Is X Factor the nadir of reality television? Hell no. It’s just one low point out of many. (Try Google for evidence. It won’t take long.) But the on-air snit that’s got everyone talking does demonstrate the nadir of a particular school of literature.
Before I go there, listen to a comedienne. Take it away Michele A’Court:
The problem with sticking real people on television is that we get to see all that when really we were hoping for something else. You're hoping to see a nice bloke having a crack at singing stardom and instead meet a dude who was involved in a fatal stabbing. You think you're getting to know a lady looking for love and find out she's a convicted fraudster. You're hoping to watch talent being discovered and nurtured, and instead you're confronted with bullying and rabid narcissism. The stuff you'd cross the street or leave the party to avoid, or openly confront on your better days. Yet there it is, in your living room. Ew….
Really, we should stop putting real people on TV to entertain us. I'm not suggesting filling it up with cats (they've already got the internet) but instead of real people, how about fake people? Let's get some writers – people who know about flaws and redemption and dramatic arcs – and get them to invent some characters and make up stories for them. Put words in their mouths that offer insight and wisdom, and take us on a carefully mapped journey that entertains and edifies. What, back in the old days, we called a "plot" with a "theme". And we could train people to pretend to be people acting out these satisfying stories. We could call them "actors." …
There's an art to imitating life. If you want a show about music, let's hear some and take a vote. If you want something else – real drama through conflict and resolution involving complex human dynamics – you might need a team of people with something more in their skill set than a hair-do and an excess of self-confidence. You'd want people capable of consciously creating entertainment.
Hard to argue with.
But maybe there’s a reason so many shows moved away from things like a "plot" with a "theme," with people acting out these satisfying stories – and it wasn’t just because “real people” are cheaper than actors. (Although hard to believe when you look at some actors’ pay, or examine the morals of, say, the girls from the Jersey Shore.)
Maybe the reason was a school of literature called “Naturalism,” that extolled the virtues of exposing the “real lives” of “real people” and claimed this constituted an art form. But if you’re going to present “slice-of-life stories” and “kitchen sink dramas” and “fly-on-the-wall” theatre with the argument that you’re presenting “real life,” then how much more real to present actual real people being themselves.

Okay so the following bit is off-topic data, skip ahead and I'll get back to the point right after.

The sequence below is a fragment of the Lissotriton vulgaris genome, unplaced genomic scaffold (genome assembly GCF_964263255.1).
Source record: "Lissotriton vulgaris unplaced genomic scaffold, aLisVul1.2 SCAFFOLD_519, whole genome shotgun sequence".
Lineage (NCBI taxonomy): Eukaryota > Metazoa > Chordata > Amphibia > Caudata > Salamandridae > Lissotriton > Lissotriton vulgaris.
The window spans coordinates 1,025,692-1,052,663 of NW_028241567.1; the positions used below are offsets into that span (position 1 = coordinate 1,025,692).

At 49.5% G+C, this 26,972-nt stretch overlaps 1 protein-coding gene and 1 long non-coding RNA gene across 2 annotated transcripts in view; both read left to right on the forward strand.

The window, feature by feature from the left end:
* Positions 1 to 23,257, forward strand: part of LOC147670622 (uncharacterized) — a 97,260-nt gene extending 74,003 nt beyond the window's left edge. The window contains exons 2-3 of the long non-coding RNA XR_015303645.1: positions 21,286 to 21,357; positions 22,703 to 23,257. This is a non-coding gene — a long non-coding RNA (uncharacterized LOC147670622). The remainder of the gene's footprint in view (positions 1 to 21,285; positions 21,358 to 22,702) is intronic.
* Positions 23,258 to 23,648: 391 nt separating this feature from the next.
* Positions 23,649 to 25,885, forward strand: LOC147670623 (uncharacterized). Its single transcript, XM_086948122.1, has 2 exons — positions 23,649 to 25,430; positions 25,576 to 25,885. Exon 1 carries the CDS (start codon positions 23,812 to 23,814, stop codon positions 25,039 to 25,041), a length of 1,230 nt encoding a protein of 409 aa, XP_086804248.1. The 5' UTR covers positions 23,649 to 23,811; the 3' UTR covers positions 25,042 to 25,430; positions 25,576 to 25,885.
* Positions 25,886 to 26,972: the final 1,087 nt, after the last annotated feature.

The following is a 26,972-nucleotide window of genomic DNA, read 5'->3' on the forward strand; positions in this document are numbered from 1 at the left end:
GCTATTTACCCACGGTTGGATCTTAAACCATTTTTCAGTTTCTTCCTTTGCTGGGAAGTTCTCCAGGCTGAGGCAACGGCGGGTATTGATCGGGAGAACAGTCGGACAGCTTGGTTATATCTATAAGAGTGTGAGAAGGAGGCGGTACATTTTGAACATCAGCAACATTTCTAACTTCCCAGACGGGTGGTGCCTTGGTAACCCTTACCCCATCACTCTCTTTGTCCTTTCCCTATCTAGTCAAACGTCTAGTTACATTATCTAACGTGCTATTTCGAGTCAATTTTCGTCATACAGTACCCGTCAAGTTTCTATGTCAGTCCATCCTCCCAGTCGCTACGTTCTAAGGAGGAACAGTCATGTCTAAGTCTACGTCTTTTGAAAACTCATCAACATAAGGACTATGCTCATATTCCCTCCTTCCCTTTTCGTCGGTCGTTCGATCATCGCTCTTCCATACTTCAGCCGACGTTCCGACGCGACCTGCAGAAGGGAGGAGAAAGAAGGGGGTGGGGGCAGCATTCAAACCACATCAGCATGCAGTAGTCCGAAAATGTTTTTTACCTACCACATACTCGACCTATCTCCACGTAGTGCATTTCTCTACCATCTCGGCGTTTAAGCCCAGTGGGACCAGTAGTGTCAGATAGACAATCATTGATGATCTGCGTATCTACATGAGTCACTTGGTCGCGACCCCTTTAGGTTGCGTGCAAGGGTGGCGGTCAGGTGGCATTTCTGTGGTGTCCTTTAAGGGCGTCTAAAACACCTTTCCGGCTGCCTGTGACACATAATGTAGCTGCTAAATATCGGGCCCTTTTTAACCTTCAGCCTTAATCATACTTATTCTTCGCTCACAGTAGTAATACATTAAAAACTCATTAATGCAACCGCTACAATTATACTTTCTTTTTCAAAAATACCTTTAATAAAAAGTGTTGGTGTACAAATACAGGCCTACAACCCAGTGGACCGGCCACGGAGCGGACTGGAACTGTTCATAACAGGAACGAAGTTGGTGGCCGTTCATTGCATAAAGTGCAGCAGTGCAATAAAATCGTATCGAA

Which means (if you can’t find your off switch in time) you end up with stuff in your living room you'd either cross the street or leave the party to avoid, or would openly confront on your better days.
It’s not just an argument about bad aesthetics. Because it’s the bad aesthetics that lead directly to teams of people with nothing more in their skill set than a hair-do and an excess of self-confidence infesting your television screen – and your newspaper.
As usual (ahem) Ayn Rand skewered the problem and pointed to the solution:
The Naturalists object that the events of men’s lives are inconclusive, diffuse and seldom fall into the clear-cut, dramatic situations required by a plot structure. This is predominantly true—and this is the chief aesthetic argument against the Naturalist position. Art is a selective recreation of reality, its means are evaluative abstractions, its task is the concretization of metaphysical essentials. To isolate and bring into clear focus, into a single issue or a single scene, the essence of a conflict which, in “real life,” might be atomized and scattered over a lifetime in the form of meaningless clashes, to condense a long, steady drizzle of buckshot into the explosion of a blockbuster—that is the highest, hardest and most demanding function of art. To default on that function is to default on the essence of art and to engage in child’s play along its periphery.
The end result of that default is the meaningless child’s play it’s been impossible to avoid for the last few days. The antidote is to essentialise the state of things, to condense otherwise meaningless conflicts (like those our headlines have recently been exposed to) into something meaningful by means of drama. Or, as comedienne Michele A-Court says “take us on a carefully mapped journey that entertains and edifies.”
It’s funny how so much so true can be condensed by comedians too.
[Pic by Stuff]